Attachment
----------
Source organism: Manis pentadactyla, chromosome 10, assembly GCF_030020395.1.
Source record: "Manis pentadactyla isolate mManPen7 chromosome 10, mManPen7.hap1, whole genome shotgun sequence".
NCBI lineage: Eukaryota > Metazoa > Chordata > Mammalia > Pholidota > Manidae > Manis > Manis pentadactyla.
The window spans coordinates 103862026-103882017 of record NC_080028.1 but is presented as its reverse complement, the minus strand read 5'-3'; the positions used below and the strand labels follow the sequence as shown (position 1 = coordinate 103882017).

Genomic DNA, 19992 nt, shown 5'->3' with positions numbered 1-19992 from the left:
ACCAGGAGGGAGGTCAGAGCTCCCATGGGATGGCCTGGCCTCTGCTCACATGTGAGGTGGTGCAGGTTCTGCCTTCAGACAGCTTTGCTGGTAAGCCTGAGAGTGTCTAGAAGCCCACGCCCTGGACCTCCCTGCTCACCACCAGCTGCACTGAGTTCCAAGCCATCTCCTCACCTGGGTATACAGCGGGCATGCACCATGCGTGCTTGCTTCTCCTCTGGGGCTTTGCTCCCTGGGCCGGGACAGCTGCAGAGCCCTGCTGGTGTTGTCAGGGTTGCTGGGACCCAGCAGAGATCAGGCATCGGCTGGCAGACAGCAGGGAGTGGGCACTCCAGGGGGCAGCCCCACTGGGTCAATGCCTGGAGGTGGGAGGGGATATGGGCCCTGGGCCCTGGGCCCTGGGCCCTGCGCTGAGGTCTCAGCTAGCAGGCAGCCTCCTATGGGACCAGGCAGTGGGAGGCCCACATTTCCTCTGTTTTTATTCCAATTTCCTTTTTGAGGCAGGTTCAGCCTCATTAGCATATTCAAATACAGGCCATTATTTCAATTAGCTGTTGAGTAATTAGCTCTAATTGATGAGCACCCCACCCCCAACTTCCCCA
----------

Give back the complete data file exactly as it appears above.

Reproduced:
Source organism: Manis pentadactyla, chromosome 10, assembly GCF_030020395.1.
Source record: "Manis pentadactyla isolate mManPen7 chromosome 10, mManPen7.hap1, whole genome shotgun sequence".
NCBI lineage: Eukaryota > Metazoa > Chordata > Mammalia > Pholidota > Manidae > Manis > Manis pentadactyla.
The window spans coordinates 103862026-103882017 of record NC_080028.1 but is presented as its reverse complement, the minus strand read 5'-3'; the positions used below and the strand labels follow the sequence as shown (position 1 = coordinate 103882017).

Genomic DNA, 19992 nt, shown 5'->3' with positions numbered 1-19992 from the left:
ACCAGGAGGGAGGTCAGAGCTCCCATGGGATGGCCTGGCCTCTGCTCACATGTGAGGTGGTGCAGGTTCTGCCTTCAGACAGCTTTGCTGGTAAGCCTGAGAGTGTCTAGAAGCCCACGCCCTGGACCTCCCTGCTCACCACCAGCTGCACTGAGTTCCAAGCCATCTCCTCACCTGGGTATACAGCGGGCATGCACCATGCGTGCTTGCTTCTCCTCTGGGGCTTTGCTCCCTGGGCCGGGACAGCTGCAGAGCCCTGCTGGTGTTGTCAGGGTTGCTGGGACCCAGCAGAGATCAGGCATCGGCTGGCAGACAGCAGGGAGTGGGCACTCCAGGGGGCAGCCCCACTGGGTCAATGCCTGGAGGTGGGAGGGGATATGGGCCCTGGGCCCTGGGCCCTGGGCCCTGCGCTGAGGTCTCAGCTAGCAGGCAGCCTCCTATGGGACCAGGCAGTGGGAGGCCCACATTTCCTCTGTTTTTATTCCAATTTCCTTTTTGAGGCAGGTTCAGCCTCATTAGCATATTCAAATACAGGCCATTATTTCAATTAGCTGTTGAGTAATTAGCTCTAATTGATGAGCACCCCACCCCCAACTTCCCCA